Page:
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898 F2d 774 Diaz v. Secretary of Health and Human Services

898 F.2d 774

29 Soc.Sec.Rep.Ser. 147, Unempl.Ins.Rep. CCH 15311A
Jose Archie DIAZ, Plaintiff-Appellant,
v.
SECRETARY OF HEALTH AND HUMAN SERVICES, Defendant-Appellee.

No. 89-2144.

United States Court of Appeals,
Tenth Circuit.

March 14, 1990.

Gary J. Martone, Albuquerque, N.M., for plaintiff-appellant.

William Lutz, U.S. Atty. and Ronald Ross, Asst. U.S. Atty., Albuquerque, N.M., Gayla Fuller, Chief Counsel, Region VI, Karen Sharp, Principal Regional Counsel, Social Security Disability Litigation Branch, and Joseph B. Liken, Supervisory Lead Atty., Office of the General Counsel, U.S. Dept. of Health and Human Services, Dallas, Tex., for defendant-appellee.

Before SEYMOUR, TACHA, and EBEL, Circuit Judges.

TACHA, Circuit Judge.

1

After examining the briefs and appellate record, this panel has determined unanimously that oral argument would not materially assist the determination of this appeal. See Fed.R.App.P. 34(a); 10th Cir.R. 34.1.9. The case is therefore ordered submitted without oral argument.

2

Jose Archie Diaz appeals from the order of the district court declining to reverse the decision of the Secretary of Health and Human Services denying Diaz's request for Supplemental Security Income (SSI) benefits. Diaz contends on appeal (1) that the Secretary's decision is not supported by substantial evidence, (2) that the Secretary failed to meet his burden of proof in showing that Diaz had residual functional capacity and was capable of holding a sedentary job, and (3) that the Secretary erred in refusing to order a psychological examination. We affirm.

I.

3

Diaz is an epileptic who suffers from petit mal seizures which occur, according to his testimony, approximately four to five times a month. In June 1985, Diaz suffered several seizures in one day, probably as a result of an inappropriate change in his medication. The seizures caused a minimal compression fracture of two or three thoracic vertebrae. Diaz also claims to suffer from pain, depression, and limited functional capacity.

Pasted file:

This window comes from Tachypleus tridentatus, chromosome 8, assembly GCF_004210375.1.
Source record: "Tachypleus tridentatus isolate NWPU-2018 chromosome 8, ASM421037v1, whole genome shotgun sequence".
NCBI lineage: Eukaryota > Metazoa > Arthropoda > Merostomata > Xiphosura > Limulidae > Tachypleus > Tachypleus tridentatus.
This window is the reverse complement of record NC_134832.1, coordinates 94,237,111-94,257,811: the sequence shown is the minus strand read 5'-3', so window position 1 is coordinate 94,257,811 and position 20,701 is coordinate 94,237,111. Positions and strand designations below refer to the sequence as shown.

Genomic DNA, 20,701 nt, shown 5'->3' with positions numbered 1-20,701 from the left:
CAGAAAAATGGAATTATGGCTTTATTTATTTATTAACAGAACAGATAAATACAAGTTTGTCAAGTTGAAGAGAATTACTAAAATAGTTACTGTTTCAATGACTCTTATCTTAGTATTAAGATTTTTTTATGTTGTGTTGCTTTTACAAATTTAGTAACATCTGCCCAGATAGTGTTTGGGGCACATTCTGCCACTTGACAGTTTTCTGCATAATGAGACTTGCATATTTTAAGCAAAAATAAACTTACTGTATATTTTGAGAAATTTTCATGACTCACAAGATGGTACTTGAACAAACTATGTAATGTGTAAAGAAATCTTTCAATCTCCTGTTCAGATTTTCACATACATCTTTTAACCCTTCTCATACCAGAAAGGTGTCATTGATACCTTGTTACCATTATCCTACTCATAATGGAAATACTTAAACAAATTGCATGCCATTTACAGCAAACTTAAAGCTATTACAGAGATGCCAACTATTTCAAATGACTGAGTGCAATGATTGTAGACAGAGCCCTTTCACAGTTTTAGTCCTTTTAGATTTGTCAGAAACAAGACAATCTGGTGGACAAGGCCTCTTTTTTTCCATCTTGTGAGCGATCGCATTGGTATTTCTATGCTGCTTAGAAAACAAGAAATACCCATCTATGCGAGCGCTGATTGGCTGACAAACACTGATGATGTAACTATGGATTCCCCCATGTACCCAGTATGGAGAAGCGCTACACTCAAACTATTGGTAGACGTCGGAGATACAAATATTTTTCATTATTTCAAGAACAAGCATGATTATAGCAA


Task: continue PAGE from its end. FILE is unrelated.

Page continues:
4

Diaz requested SSI benefits on July 15, 1985. The request was denied on August 20, 1985. Diaz filed for reconsideration, which was also denied. Ultimately, a hearing before an ALJ was scheduled on May 5, 1986.

5

At the hearing the ALJ heard Diaz testify that he suffers from depression, is physically capable of sitting for only one-half hour, walking one-half mile, and lifting ten pounds. Diaz also testified that he has stomach problems due to tension and side effects from his seizure medications. The ALJ also heard from Diaz' sister, who testified as to Diaz' seizures and that he frequently appeared to be in pain and nervous. She also corroborated Diaz' testimony that occasionally he needed assistance getting in and out of bed and putting on shoes. Finally, the ALJ heard from a vocational expert, who evaluated Diaz' condition. The vocational expert testified that she believed that Diaz would be capable of holding a sedentary job based on his past job experience, current exertional and non-exertional impairments, and other testimony presented at the hearing and in the record.

6

The ALJ denied Diaz' request for SSI benefits, finding that Diaz was no longer able to perform his earlier job, but that his complaints about functional limitations were not supported by the record. In reaching this conclusion, the ALJ rejected the opinion of Diaz' treating physician, Dr. Novosad, and placed primary reliance on the opinions of consulting physicians, who had provided more detailed diagnoses, and on his observation that Diaz' testimony was less then credible. The ALJ also relied on the opinion of the vocational expert that Diaz retained residual functional capacity capable of undertaking sedentary work.

7

The Appeals Council declined to review the ALJ's decision. The ALJ's opinion thus became the final decision of the Secretary. Diaz filed for review of the Secretary's decision in district court, which denied his request. This appeal followed.

II.

8

We will uphold decisions of the Secretary denying SSI benefits if that decision has substantial support in the record. See Knipe v. Heckler, 755 F.2d 141, 144-45 (10th Cir.1985). We agree with Diaz that where, as here, the Secretary determines that the applicant cannot return to his prior work activity, the Secretary bears the burden to prove that the applicant can find other employment in the economy. See Channel v. Heckler, 747 F.2d 577, 579 (10th Cir.1984).

9

In this case, the Secretary determined that Diaz could obtain sedentary employment, and thus denied Diaz's SSI application. Because of the nature of Diaz's impairments, the Secretary rested his decision on evidence presented by a vocational expert and several consulting physicians. Diaz challenges the testimony of the vocational expert, urging that the Secretary's reliance is misplaced because the ALJ failed to include Diaz's pain, headaches, blurred vision, poor control over epileptic seizures, and drug side effects in hypothethical questions. We disagree.